Despite growing concerns about the growth in Federal Reserve spending, voiced
this week by none other than famed investor Warren Buffett, Washington seems
determined to keep its foot on the money-pumping accelerator for as long as it
can. But even though Washington continues to ignore the realities, alarm bells
are beginning to ring at town halls across the country.
Last week, the Fed left its key short-term rates frozen at 0 to 0.25%, enabling
banks to borrow at near zero and reap spreads as high as 6% to 24%. The Fed
also continued its policy of paying interest on banks' reserves, further
boosting Wall Street's bottom line. The government has decided to save the
banks, no matter how much the public has to suffer.
Worse still, the administration has been largely silent over the obscene
bonuses paid by banks to the very executives whose
casino mentality caused a financial crisis that the International Monetary Fund
now estimates has cost the world some US$7 trillion. At financial firms that
have received bailout money, it has been estimated that thus far in 2009
bonuses paid to executives have exceeded profits.
However, with the pedal still hitting the metal, the Fed has begun to discuss
plans of a so called "exit strategy" that would pave the way toward higher
These statements of economic neutrality were based upon the Fed's impression
that the recession is ending. But the Fed has not yet taken any meaningful
actions to curb its potentially inflationary policies.
For now, mere words are enough to encourage American stock markets, but only
briefly. More recently, US equity investors gradually are facing up to the fact
that, while stock prices rose recently by some 45%, earnings, although "ahead
of estimates", have fallen by almost 30%, despite savage cost cutting and deep
inventory depletion. The more important top-line revenues have fallen by about
15% and free cash flows are tumbling in response.
The public, who feel the vicious bite of "real" 20% unemployment (rather than
the official rate of 9.8%), are becoming increasing distrustful of big
government and deeply resentful of its increasing grasp of their lives. The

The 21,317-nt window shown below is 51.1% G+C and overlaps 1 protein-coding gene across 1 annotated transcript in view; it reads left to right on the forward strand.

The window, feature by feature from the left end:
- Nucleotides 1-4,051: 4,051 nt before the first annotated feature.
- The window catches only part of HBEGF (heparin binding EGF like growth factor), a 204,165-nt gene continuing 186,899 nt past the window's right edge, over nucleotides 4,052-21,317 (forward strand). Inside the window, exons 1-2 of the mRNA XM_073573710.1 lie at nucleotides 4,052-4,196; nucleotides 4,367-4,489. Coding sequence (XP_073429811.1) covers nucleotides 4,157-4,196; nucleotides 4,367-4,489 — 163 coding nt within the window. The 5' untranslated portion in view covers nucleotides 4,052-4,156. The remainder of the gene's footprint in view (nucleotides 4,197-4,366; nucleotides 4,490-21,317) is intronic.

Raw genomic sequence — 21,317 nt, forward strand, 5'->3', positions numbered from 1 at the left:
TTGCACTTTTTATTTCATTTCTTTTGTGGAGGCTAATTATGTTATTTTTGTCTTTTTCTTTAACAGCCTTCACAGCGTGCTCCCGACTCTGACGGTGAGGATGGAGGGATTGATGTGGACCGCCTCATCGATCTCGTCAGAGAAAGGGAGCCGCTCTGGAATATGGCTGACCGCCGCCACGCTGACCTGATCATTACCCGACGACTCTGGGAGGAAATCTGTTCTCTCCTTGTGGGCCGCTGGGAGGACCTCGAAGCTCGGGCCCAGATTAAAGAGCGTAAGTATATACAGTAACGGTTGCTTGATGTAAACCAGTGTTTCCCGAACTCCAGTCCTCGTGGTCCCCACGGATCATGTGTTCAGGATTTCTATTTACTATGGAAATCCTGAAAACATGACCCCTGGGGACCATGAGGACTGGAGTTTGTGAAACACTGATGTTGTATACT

cracks are beginning to show.
A key element of the Barack Obama administration is its 1,000-page healthcare
reform bill. Despite the impossibility of reading, let alone understanding, the
legislative behemoth, Obama tried forcefully to push it through Congress in
just two weeks.
And, despite the clear failure of government healthcare in many parts of the
world, including domestically in Massachusetts, the administration is still
looking to move ahead with a public option plan.
The public is not yet willing to play ball. While much of the biased media
paint the rowdy town hall meetings across the country as merely the clumsy
machinations of the Republican Party, the events are revealing the deep
misgivings average Americans have about the growth of government. If this
movement spreads, it could have a dramatic and healthy effect on the American
economy in the long-term.
At their core, Americans hold individual freedom and self-reliance dear.
Therefore, by nature, they are not socialists and resent big government. To
them, the actions of the administration, supported by a compliant Congress, are
clear: use massive amounts of public funds to support the financial elite,
maintain massive entitlement spending to secure votes, and extend the grasp of
big government through healthcare and other measures. Their anger is justified.
President Obama campaigned on political "change" and an end to the abuse of
taxpayers. So far, he has massively increased government entitlement spending
and has failed to loosen Congress's firm grasp of the pork barrel.
It may be that the deep resentment expressed in town halls will embolden
ordinary people to pressure Congress to stop the train. If that happens,
America will begin the long and painful road towards economic restructuring,
individual freedom and enterprise. Under those conditions America would
represent a great investment opportunity.
John Browne is senior market strategist, Euro Pacific Capital. Euro
Pacific Capital commentary and market news is available at
http://www.europac.netIt has a free on-line investment newsletter.